Defining the Virtual Concept: An Idea that “Does Not Refer to the Lived”

state-conceptThis is an excerpt from my forthcoming essay in parallax that provides a Deleuzian theory of the State by way of cinema, cultural studies, and rhetorical theory.

Defining the state as a virtual concept requires an explanation of the virtual in Deleuze’s work. Deleuze does not mean simulated, as in ‘virtual reality’, in fact: ‘the virtual is opposed not to the real but to the actual’.[1] The virtual and the actual together make up two mutually-exclusive sides of the real.[2] The actual is a given states of affairs that is populated by bodies. The virtual is a ‘pure past’ of incorporeal events and singularities that have never been present, which have ‘the capacity to bring about x, without (in being actualized) ever coming to coincide or identify itself with x, or to be depleted and exhausted in x’ while ‘without being or resembling an actual x’.[3] In this sense, the virtual includes all potential worlds, everything that inhabits them, all of their really-existing potentials, and their every potential to differ that coexists with he actual.[4] To illustrate the complex character of the virtual, Deleuze is fond of quoting Jorge Luis Borges, whose ‘The Garden of Forking Paths’ includes a fictional book of Chinese philosophy that creates an opening ‘to various future times, but not to all’. [5] ‘In all fiction, when a man is faced with alternatives he chooses one at the expense of others’, he writes, ‘in the almost unfathomable Ts’ui Pên, he chooses – simultaneously – all of them’ and thus ‘creates various futures, various times which start others that will in their turn branch out and bifurcate in other times’.[6] In fiction, the book is able to depict the virtual as ‘an infinite series of times, in a dizzily growing, ever spreading network of diverging, converging and parallel times’ that creates a ‘web of time’ – ‘the strands of which approach another, bifurcate, intersect, or ignore each other through the centuries’ and thus ‘embraces every possibility’.[7]

Just as the fictional book The Garden of Forking Paths is ‘a picture, incomplete yet not false, of the universe’, science and philosophy also create images of the virtual.[8] These images are made by intersecting the virtual, much like a plane sections a cone, to isolate a workable section. Science and philosophy, however, differ in their approaches. Science descends, which it does by isolating variables and laying out patterns that predict change – so when physics is used to determine the potential changes in a physical system, scientific functions are used to describe an actual state of affairs and its virtual potential to transform.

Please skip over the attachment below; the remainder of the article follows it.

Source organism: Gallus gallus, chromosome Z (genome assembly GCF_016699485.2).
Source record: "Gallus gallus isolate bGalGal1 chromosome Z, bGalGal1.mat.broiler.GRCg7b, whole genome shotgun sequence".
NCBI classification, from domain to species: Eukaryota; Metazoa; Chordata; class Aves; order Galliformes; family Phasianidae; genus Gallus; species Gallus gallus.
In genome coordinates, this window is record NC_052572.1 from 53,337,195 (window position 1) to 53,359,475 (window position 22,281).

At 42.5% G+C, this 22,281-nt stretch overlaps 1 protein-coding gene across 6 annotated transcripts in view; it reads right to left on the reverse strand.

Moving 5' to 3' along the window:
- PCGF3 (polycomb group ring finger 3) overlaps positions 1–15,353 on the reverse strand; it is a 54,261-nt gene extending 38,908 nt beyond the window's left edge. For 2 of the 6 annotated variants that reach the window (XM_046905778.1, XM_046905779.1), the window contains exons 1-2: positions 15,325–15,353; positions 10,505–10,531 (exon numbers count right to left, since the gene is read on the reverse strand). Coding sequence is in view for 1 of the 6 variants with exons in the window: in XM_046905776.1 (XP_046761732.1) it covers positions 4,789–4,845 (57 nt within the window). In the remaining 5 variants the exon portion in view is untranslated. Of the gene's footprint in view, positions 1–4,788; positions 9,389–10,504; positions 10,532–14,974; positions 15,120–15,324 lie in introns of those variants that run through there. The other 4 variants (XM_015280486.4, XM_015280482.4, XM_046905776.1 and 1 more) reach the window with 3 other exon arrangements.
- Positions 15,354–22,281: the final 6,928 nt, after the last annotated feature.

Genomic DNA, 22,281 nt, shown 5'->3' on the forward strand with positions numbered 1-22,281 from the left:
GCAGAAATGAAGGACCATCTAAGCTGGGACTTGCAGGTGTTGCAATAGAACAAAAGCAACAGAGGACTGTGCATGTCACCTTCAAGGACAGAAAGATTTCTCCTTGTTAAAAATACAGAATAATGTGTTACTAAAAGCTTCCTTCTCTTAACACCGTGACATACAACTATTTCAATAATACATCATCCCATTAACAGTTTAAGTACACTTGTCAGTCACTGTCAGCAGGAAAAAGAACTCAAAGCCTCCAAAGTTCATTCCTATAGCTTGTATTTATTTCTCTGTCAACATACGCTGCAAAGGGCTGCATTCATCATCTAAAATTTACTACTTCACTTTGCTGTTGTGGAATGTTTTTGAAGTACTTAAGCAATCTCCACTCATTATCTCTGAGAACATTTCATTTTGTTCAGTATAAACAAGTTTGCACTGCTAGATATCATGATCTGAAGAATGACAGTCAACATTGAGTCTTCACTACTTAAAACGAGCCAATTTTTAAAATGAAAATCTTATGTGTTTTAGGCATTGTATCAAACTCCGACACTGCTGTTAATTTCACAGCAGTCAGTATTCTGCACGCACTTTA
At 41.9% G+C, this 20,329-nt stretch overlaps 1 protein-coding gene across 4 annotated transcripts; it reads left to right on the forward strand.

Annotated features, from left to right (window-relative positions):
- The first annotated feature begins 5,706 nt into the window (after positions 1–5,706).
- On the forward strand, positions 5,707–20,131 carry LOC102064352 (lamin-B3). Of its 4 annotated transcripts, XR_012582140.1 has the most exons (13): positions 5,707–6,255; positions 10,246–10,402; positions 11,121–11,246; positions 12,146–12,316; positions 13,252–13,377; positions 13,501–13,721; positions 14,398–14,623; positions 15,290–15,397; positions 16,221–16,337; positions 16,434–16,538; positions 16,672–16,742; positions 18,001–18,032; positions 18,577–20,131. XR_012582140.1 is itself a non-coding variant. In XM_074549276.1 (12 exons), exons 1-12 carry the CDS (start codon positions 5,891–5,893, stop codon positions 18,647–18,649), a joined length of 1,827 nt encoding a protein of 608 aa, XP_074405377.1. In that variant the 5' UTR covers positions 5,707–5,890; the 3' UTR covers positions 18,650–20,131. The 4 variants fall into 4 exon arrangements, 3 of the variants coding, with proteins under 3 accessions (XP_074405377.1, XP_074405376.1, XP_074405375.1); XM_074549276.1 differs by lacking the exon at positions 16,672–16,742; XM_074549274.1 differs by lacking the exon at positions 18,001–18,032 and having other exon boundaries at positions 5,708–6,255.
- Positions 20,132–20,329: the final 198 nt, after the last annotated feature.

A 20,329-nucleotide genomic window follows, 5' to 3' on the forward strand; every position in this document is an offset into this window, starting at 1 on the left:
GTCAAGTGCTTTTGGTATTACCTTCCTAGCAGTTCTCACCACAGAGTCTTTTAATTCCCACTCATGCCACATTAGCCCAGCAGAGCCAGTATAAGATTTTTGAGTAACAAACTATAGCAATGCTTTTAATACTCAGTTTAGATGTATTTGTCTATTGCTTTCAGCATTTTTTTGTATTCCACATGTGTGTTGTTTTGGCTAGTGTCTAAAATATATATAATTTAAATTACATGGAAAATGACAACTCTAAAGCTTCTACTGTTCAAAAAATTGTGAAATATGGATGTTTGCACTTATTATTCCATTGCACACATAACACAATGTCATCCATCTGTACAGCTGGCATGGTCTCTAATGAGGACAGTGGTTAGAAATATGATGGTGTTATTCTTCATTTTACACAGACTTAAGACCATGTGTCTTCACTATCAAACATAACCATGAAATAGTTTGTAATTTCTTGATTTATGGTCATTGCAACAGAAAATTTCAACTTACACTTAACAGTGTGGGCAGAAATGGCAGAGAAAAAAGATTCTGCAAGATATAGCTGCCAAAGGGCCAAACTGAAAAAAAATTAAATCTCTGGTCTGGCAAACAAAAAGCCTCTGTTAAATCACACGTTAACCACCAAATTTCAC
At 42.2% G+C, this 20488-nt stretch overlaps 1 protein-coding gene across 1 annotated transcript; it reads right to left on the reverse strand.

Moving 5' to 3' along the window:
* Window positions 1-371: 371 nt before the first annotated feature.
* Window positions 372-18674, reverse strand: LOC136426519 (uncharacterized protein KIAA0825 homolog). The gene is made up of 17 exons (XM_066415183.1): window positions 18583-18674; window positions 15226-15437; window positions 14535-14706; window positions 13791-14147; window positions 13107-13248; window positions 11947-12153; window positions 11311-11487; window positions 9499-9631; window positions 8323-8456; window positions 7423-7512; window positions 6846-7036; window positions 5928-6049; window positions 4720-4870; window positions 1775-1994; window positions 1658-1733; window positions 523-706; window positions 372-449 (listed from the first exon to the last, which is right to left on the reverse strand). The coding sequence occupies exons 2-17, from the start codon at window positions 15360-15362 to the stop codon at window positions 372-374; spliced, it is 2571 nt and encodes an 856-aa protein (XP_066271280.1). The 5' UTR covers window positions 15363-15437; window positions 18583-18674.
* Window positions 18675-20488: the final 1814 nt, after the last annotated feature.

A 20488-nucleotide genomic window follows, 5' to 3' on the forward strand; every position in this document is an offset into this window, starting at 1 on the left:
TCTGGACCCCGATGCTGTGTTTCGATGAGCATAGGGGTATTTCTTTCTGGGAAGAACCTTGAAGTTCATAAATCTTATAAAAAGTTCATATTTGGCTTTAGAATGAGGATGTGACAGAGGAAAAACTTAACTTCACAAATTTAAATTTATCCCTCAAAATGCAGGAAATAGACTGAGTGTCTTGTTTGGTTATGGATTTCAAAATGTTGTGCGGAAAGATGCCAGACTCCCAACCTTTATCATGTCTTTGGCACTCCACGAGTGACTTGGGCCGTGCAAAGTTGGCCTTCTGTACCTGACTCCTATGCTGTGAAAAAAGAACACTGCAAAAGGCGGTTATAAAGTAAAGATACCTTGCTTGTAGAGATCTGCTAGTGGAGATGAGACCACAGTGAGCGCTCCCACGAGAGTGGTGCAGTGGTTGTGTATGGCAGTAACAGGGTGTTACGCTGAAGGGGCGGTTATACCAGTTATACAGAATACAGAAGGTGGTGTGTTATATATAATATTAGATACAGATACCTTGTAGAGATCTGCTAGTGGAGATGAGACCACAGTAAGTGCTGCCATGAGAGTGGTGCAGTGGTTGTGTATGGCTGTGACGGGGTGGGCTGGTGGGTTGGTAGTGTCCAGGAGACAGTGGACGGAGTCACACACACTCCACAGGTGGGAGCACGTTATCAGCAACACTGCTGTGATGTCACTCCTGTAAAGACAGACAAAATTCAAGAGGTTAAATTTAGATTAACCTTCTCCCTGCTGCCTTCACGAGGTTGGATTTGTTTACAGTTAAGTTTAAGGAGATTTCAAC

Philosophy ascends. This ascension starts from a concrete present and ends at concepts that reside in the virtual. Philosophy is not a representation of reality but a fresh orientation that poses new problems about this world that open up other possible worlds that are already present in the contemporary moment. Philosophy, like utopia, thus connects ‘with what is real here and now in the struggle against capitalism’ for the purpose of ‘relaunching new struggles whenever the earlier one is betrayed’.[9] This philosophy may be practical, but it does not address any particular historical event, for the philosophical concept ‘does not refer to the lived’ but consists ‘in setting up an event that surveys the whole of the lived no less than every state of affairs’.[10] Philosophy therefore undoes the certainty of science by thinking the world ‘without losing anything of the infinite’, in the service of renewing the drive for creation.[11] Unlike science, philosophy remains utopian as it breaks through the limits of this world and ‘turns it back against itself so as to summon forth a new earth, a new people’.[12] Philosophy is thought as the act of creation. It is not reality reflecting back on itself – this becoming like that – but thought speeding beyond the present, whereby the future is introduced into the present to undo the past.